BETAGAN® (levobunolol hydrochloride ophthalmic solution, USP) sterile should be used with
caution in patients with known hypersensitivity to other beta-adrenoceptor blocking agents.
Use with caution in patients with known diminished pulmonary function.
BETAGAN® should be used with caution in patients who are receiving a beta-adrenergic blocking
agent orally, because of the potential for additive effects on systemic beta-blockade or on intraocular
pressure. Patients should not typically use two or more topical ophthalmic beta-adrenergic blocking
Because of the potential effects of beta-adrenergic blocking agents on blood pressure and pulse rates,
these medications must be used cautiously in patients with cerebrovascular insufficiency. Should signs
or symptoms develop that suggest reduced cerebral blood flow while using BETAGAN® ophthalmic
solution, alternative therapy should be considered.
In patients with angle-closure glaucoma, the immediate objective of treatment is to reopen the angle.
This requires, in most cases, constricting the pupil with a miotic. BETAGAN® ophthalmic solution has
little or no effect on the pupil. When BETAGAN® is used to reduce elevated intraocular pressure in
angle-closure glaucoma, it should be followed with a miotic and not alone.
The preservative in BETAGAN® , benzalkonium chloride, may be absorbed by soft contact lenses.
Patients wearing soft (hydrophilic) contact lenses should be instructed to remove contact lenses before
administration of the solution and wait at least 15 minutes after instilling BETAGAN® before
reinserting soft contact lenses.
Beta-adrenergic blockade has been reported to potentiate muscle weakness consistent with certain
myasthenic symptoms (e.g., diplopia, ptosis and generalized weakness).
Risk Of Anaphylactic Reaction
While taking beta-blockers, patients with a history of severe anaphylactic reactions to a variety of
allergens may be more reactive to repeated challenge, either accidental, diagnostic, or therapeutic.
Such patients may be unresponsive to the usual doses of epinephrine used to treat allergic reactions.
Carcinogenesis, Mutagenesis, Impairment Of Fertility
In a lifetime oral study in mice, there were statistically significant (p≤0.05) increases in the incidence of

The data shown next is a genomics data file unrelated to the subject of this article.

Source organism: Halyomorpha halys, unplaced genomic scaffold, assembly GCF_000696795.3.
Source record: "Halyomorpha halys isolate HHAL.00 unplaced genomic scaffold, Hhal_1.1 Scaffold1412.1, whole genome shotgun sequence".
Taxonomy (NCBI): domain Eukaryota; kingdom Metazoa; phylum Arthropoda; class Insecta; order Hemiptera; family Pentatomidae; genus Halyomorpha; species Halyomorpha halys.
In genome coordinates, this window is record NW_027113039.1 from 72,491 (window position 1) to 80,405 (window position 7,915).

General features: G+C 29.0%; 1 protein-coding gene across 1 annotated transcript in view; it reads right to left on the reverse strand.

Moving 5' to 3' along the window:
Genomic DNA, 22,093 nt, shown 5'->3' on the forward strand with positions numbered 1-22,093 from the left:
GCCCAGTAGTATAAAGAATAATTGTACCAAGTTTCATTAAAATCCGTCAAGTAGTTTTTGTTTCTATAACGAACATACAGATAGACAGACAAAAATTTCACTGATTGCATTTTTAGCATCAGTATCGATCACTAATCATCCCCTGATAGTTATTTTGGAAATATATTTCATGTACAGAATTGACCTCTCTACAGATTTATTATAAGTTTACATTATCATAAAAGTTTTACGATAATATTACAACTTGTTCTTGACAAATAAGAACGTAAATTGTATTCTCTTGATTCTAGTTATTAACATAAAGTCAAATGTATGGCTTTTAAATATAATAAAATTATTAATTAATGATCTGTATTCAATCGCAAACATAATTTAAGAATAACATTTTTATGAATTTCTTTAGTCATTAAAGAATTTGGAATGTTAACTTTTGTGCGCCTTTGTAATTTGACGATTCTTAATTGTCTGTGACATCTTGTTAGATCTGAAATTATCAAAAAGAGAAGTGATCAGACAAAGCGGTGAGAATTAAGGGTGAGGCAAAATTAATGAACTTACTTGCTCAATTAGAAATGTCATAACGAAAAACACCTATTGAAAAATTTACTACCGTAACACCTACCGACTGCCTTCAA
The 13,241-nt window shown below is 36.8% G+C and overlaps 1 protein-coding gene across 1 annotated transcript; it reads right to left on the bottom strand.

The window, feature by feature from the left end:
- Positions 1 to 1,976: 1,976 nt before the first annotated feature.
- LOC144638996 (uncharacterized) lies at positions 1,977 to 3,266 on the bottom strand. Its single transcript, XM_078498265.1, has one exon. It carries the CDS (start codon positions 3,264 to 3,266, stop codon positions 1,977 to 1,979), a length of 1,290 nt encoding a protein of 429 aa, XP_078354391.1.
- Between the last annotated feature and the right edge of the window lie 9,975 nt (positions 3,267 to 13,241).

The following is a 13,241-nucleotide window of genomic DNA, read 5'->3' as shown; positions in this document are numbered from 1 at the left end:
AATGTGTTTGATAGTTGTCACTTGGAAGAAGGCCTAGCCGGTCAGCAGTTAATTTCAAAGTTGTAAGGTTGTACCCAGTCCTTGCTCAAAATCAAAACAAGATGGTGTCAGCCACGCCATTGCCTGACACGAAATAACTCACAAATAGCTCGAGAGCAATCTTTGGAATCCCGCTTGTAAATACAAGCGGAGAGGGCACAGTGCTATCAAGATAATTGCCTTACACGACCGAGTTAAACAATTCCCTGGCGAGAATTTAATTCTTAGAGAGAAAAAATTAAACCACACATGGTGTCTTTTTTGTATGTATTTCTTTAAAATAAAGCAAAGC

benign leiomyomas in female mice at 200 mg/kg/day (14,000 times the recommended human dose for
glaucoma), but not at 12 or 50 mg/kg/day (850 and 3,500 times the human dose). In a two year oral study
of levobunolol HCl in rats, there was a statistically significant (p≤0.05) increase in the incidence of
benign hepatomas in male rats administered 12,800 times the recommended human dose for glaucoma.
Similar differences were not observed in rats administered oral doses equivalent to 350 times to 2,000
times the recommended human dose for glaucoma.
Levobunolol did not show evidence of mutagenic activity in a battery of microbiological and mammalian
in vitro and in vivo assays.
Reproduction and fertility studies in rats showed no adverse effect on male or female fertility at doses
up to 1,800 times the recommended human dose for glaucoma.
Fetotoxicity (as evidenced by a greater number of resorption sites) has been observed in rabbits when
doses of levobunolol HCl equivalent to 200 and 700 times the recommended dose for the treatment of
glaucoma were given. No fetotoxic effects have been observed in similar studies with rats at up to
1,800 times the human dose for glaucoma. Teratogenic studies with levobunolol in rats at doses up to
25 mg/kg/day (1,800 times the recommended human dose for glaucoma) showed no evidence of fetal
malformations. There were no adverse effects on postnatal development of offspring. It appears when
results from studies using rats and studies with other beta-adrenergic blockers are examined, that the
rabbit may be a particularly sensitive species. There are no adequate and well-controlled studies in
pregnant women. BETAGAN® ophthalmic solution should be used during pregnancy only if the
potential benefit justifies the potential risk to the fetus.
It is not known whether this drug is excreted in human milk. Systemic beta-blockers and topical timolol
maleate are known to be excreted in human milk. Caution should be exercised when BETAGAN® is
administered to a nursing woman.
Safety and effectiveness in pediatric patients have not been established.
No overall differences in safety or effectiveness have been observed between elderly and younger